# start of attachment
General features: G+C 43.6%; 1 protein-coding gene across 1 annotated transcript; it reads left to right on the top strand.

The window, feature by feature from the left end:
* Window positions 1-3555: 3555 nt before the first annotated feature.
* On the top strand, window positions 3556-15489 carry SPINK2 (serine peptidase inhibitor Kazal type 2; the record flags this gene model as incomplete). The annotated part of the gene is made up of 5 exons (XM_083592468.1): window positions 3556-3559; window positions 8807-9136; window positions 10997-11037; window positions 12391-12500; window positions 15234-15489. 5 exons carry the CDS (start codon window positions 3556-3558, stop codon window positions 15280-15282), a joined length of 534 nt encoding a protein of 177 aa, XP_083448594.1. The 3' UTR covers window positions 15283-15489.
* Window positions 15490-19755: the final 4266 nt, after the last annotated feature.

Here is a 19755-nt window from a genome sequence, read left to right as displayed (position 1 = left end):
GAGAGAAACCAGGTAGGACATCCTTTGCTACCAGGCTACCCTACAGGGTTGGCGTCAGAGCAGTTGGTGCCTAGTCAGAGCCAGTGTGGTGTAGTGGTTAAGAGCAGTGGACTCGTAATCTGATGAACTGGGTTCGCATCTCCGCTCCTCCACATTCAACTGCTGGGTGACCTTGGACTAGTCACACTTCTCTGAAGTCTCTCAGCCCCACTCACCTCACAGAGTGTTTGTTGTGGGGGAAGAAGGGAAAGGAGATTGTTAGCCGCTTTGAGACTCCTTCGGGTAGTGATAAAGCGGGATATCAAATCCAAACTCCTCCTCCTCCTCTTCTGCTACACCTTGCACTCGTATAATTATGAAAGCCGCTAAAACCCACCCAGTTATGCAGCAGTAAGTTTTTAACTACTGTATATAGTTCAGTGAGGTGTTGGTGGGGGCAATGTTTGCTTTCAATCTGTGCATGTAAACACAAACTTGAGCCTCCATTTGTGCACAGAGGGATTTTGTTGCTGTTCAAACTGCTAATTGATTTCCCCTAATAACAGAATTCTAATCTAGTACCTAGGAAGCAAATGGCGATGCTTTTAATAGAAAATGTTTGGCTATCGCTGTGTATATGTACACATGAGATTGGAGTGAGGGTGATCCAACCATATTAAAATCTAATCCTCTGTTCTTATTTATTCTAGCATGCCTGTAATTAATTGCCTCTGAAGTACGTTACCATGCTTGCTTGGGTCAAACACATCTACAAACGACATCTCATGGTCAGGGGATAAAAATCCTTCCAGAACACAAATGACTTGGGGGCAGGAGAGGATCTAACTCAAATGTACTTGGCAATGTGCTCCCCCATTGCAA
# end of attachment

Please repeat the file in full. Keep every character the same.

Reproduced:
General features: G+C 43.6%; 1 protein-coding gene across 1 annotated transcript; it reads left to right on the top strand.

The window, feature by feature from the left end:
* Window positions 1-3555: 3555 nt before the first annotated feature.
* On the top strand, window positions 3556-15489 carry SPINK2 (serine peptidase inhibitor Kazal type 2; the record flags this gene model as incomplete). The annotated part of the gene is made up of 5 exons (XM_083592468.1): window positions 3556-3559; window positions 8807-9136; window positions 10997-11037; window positions 12391-12500; window positions 15234-15489. 5 exons carry the CDS (start codon window positions 3556-3558, stop codon window positions 15280-15282), a joined length of 534 nt encoding a protein of 177 aa, XP_083448594.1. The 3' UTR covers window positions 15283-15489.
* Window positions 15490-19755: the final 4266 nt, after the last annotated feature.

Here is a 19755-nt window from a genome sequence, read left to right as displayed (position 1 = left end):
GAGAGAAACCAGGTAGGACATCCTTTGCTACCAGGCTACCCTACAGGGTTGGCGTCAGAGCAGTTGGTGCCTAGTCAGAGCCAGTGTGGTGTAGTGGTTAAGAGCAGTGGACTCGTAATCTGATGAACTGGGTTCGCATCTCCGCTCCTCCACATTCAACTGCTGGGTGACCTTGGACTAGTCACACTTCTCTGAAGTCTCTCAGCCCCACTCACCTCACAGAGTGTTTGTTGTGGGGGAAGAAGGGAAAGGAGATTGTTAGCCGCTTTGAGACTCCTTCGGGTAGTGATAAAGCGGGATATCAAATCCAAACTCCTCCTCCTCCTCTTCTGCTACACCTTGCACTCGTATAATTATGAAAGCCGCTAAAACCCACCCAGTTATGCAGCAGTAAGTTTTTAACTACTGTATATAGTTCAGTGAGGTGTTGGTGGGGGCAATGTTTGCTTTCAATCTGTGCATGTAAACACAAACTTGAGCCTCCATTTGTGCACAGAGGGATTTTGTTGCTGTTCAAACTGCTAATTGATTTCCCCTAATAACAGAATTCTAATCTAGTACCTAGGAAGCAAATGGCGATGCTTTTAATAGAAAATGTTTGGCTATCGCTGTGTATATGTACACATGAGATTGGAGTGAGGGTGATCCAACCATATTAAAATCTAATCCTCTGTTCTTATTTATTCTAGCATGCCTGTAATTAATTGCCTCTGAAGTACGTTACCATGCTTGCTTGGGTCAAACACATCTACAAACGACATCTCATGGTCAGGGGATAAAAATCCTTCCAGAACACAAATGACTTGGGGGCAGGAGAGGATCTAACTCAAATGTACTTGGCAATGTGCTCCCCCATTGCAA